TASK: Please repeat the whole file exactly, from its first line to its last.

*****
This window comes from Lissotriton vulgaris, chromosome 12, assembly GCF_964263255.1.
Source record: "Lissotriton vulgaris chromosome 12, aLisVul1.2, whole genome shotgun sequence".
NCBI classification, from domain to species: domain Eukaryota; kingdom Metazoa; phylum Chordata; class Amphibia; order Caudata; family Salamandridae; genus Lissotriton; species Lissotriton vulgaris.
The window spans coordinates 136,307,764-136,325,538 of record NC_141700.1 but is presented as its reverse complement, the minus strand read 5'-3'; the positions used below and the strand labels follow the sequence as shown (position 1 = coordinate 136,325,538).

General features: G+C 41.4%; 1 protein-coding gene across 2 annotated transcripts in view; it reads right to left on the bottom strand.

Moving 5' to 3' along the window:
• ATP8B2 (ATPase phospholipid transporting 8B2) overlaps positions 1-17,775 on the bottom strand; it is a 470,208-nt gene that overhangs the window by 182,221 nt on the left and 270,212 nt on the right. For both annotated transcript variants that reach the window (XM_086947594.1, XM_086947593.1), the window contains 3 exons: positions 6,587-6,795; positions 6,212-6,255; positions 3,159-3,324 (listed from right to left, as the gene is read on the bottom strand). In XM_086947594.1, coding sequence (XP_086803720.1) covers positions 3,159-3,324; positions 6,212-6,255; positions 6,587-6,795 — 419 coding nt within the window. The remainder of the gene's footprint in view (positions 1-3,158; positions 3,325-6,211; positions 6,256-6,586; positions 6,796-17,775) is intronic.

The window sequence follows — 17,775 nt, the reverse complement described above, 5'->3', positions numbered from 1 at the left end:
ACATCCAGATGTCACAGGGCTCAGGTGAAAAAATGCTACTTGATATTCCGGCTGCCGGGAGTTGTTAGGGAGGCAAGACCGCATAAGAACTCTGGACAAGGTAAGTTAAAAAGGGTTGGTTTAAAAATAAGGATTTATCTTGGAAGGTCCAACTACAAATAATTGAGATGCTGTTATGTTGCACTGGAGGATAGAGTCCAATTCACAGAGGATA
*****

This window comes from Lissotriton vulgaris, chromosome 12, assembly GCF_964263255.1.
Source record: "Lissotriton vulgaris chromosome 12, aLisVul1.2, whole genome shotgun sequence".
NCBI classification, from domain to species: domain Eukaryota; kingdom Metazoa; phylum Chordata; class Amphibia; order Caudata; family Salamandridae; genus Lissotriton; species Lissotriton vulgaris.
The window spans coordinates 136,307,764-136,325,538 of record NC_141700.1 but is presented as its reverse complement, the minus strand read 5'-3'; the positions used below and the strand labels follow the sequence as shown (position 1 = coordinate 136,325,538).

General features: G+C 41.4%; 1 protein-coding gene across 2 annotated transcripts in view; it reads right to left on the bottom strand.

Moving 5' to 3' along the window:
• ATP8B2 (ATPase phospholipid transporting 8B2) overlaps positions 1-17,775 on the bottom strand; it is a 470,208-nt gene that overhangs the window by 182,221 nt on the left and 270,212 nt on the right. For both annotated transcript variants that reach the window (XM_086947594.1, XM_086947593.1), the window contains 3 exons: positions 6,587-6,795; positions 6,212-6,255; positions 3,159-3,324 (listed from right to left, as the gene is read on the bottom strand). In XM_086947594.1, coding sequence (XP_086803720.1) covers positions 3,159-3,324; positions 6,212-6,255; positions 6,587-6,795 — 419 coding nt within the window. The remainder of the gene's footprint in view (positions 1-3,158; positions 3,325-6,211; positions 6,256-6,586; positions 6,796-17,775) is intronic.

The window sequence follows — 17,775 nt, the reverse complement described above, 5'->3', positions numbered from 1 at the left end:
ACATCCAGATGTCACAGGGCTCAGGTGAAAAAATGCTACTTGATATTCCGGCTGCCGGGAGTTGTTAGGGAGGCAAGACCGCATAAGAACTCTGGACAAGGTAAGTTAAAAAGGGTTGGTTTAAAAATAAGGATTTATCTTGGAAGGTCCAACTACAAATAATTGAGATGCTGTTATGTTGCACTGGAGGATAGAGTCCAATTCACAGAGGATA